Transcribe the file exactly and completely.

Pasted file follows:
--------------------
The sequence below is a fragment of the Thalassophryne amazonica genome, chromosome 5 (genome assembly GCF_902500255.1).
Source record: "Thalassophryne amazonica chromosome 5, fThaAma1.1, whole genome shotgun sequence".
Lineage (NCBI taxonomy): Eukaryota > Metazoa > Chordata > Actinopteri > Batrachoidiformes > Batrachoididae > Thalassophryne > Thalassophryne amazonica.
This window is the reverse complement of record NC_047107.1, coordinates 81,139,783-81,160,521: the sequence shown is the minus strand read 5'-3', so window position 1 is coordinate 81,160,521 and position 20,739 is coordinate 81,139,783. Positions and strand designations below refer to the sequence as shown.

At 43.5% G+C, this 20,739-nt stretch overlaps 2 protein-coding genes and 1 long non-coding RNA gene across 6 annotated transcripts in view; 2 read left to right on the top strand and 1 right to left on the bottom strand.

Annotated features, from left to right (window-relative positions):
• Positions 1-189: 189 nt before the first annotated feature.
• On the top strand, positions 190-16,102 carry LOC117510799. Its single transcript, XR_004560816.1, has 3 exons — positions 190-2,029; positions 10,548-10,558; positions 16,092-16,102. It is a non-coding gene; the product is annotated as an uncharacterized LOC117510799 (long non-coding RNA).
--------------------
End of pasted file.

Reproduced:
The sequence below is a fragment of the Thalassophryne amazonica genome, chromosome 5 (genome assembly GCF_902500255.1).
Source record: "Thalassophryne amazonica chromosome 5, fThaAma1.1, whole genome shotgun sequence".
Lineage (NCBI taxonomy): Eukaryota > Metazoa > Chordata > Actinopteri > Batrachoidiformes > Batrachoididae > Thalassophryne > Thalassophryne amazonica.
This window is the reverse complement of record NC_047107.1, coordinates 81,139,783-81,160,521: the sequence shown is the minus strand read 5'-3', so window position 1 is coordinate 81,160,521 and position 20,739 is coordinate 81,139,783. Positions and strand designations below refer to the sequence as shown.

At 43.5% G+C, this 20,739-nt stretch overlaps 2 protein-coding genes and 1 long non-coding RNA gene across 6 annotated transcripts in view; 2 read left to right on the top strand and 1 right to left on the bottom strand.

Annotated features, from left to right (window-relative positions):
• Positions 1-189: 189 nt before the first annotated feature.
• On the top strand, positions 190-16,102 carry LOC117510799. Its single transcript, XR_004560816.1, has 3 exons — positions 190-2,029; positions 10,548-10,558; positions 16,092-16,102. It is a non-coding gene; the product is annotated as an uncharacterized LOC117510799 (long non-coding RNA).